Post photo: pocket watch | © Pixabay
It is always these completely unexpected events that tear us out of our own dreams and make us think briefly about our own life and life itself before returning to everyday life.
I don't mean any completely surprising stock market movements or pandemic reports from the media, but the sudden death of people you knew personally and whose premature death you just didn't expect.
Even if you develop the feeling with increasing age that "the impacts" are getting closer and you are becoming more and more sensitized yourself, the death of people who are younger than you are still of particular importance. And if you then become aware of several such tragic events at the same time, your own brooding lasts a little longer than usual.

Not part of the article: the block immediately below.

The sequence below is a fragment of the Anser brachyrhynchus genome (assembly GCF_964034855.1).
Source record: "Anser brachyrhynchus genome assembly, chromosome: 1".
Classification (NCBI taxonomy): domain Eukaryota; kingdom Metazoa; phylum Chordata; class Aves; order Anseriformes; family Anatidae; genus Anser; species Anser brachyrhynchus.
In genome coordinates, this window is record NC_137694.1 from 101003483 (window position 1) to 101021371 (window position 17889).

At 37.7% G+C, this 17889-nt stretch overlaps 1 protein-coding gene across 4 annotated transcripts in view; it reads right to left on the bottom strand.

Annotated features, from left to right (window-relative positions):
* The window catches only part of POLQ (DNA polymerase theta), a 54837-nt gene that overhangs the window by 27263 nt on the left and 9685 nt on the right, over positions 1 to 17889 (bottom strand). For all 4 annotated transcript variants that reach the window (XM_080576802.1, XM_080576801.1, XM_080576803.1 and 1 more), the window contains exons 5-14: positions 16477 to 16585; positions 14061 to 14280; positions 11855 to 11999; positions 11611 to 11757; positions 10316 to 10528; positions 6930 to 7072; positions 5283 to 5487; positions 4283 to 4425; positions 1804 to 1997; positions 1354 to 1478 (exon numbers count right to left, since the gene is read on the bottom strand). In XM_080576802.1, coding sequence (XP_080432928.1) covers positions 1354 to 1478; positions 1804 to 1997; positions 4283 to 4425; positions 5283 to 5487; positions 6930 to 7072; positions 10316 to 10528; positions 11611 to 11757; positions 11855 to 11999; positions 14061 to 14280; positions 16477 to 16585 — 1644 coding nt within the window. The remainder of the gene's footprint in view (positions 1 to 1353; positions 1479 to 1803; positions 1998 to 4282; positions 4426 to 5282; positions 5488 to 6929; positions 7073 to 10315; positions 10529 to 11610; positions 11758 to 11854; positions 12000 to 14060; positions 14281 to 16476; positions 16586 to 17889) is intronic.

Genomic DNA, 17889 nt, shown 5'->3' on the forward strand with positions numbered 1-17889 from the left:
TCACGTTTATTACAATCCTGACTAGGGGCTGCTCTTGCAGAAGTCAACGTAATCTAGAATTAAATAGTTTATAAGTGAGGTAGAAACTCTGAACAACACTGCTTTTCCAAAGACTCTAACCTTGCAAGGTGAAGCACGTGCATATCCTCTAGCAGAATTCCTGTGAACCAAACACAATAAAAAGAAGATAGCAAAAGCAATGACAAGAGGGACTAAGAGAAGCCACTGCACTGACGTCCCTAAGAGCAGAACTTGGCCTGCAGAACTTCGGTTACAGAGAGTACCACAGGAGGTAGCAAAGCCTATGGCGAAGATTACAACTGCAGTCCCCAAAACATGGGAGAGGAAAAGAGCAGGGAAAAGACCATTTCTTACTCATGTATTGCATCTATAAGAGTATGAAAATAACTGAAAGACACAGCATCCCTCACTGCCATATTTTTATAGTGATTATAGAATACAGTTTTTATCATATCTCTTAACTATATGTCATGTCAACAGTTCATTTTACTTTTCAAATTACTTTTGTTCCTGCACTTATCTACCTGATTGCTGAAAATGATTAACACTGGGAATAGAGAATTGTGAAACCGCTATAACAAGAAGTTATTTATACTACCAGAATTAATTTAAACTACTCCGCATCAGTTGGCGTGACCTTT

Steve Jobs could give death its own meaning.
"Death is very likely the single best invention of Life. It is life's change agent. It clears out the old to make way for the new."Steve Jobs, Stanford Commencement Address (2005)
Wolfgang Amadeus Mozart wrote on April 4, 1787 Leopold Mozartthat death is the key that opens the door to true happiness, and that he himself, even when he was still young, never went to bed without thinking about not seeing the coming day.
And John O'Donohue wonders:
"Though death is the most powerful and ultimate experience in one's life, our culture goes to great pains to deny its presence."John O'Donohue, Anam Cara: A Book of Celtic Wisdom (1997: 205)
Paulo Coelho summed it all up in these words:
"Life is a dream from which we wake only when we meet death."Paulo Coelho, Aleph (2011)
In order not to succumb to brooding today, I will end this post with a wonderful poem by Walt Whitman.
A clear midnight
THIS is thy hour O Soul, thy free flight into the wordless,
Away from books, away from art, the day erased, the lesson done,
Thee fully forth emerging, silent, gazing, pondering the themes thou lovest best.
Night, sleep, death and the stars.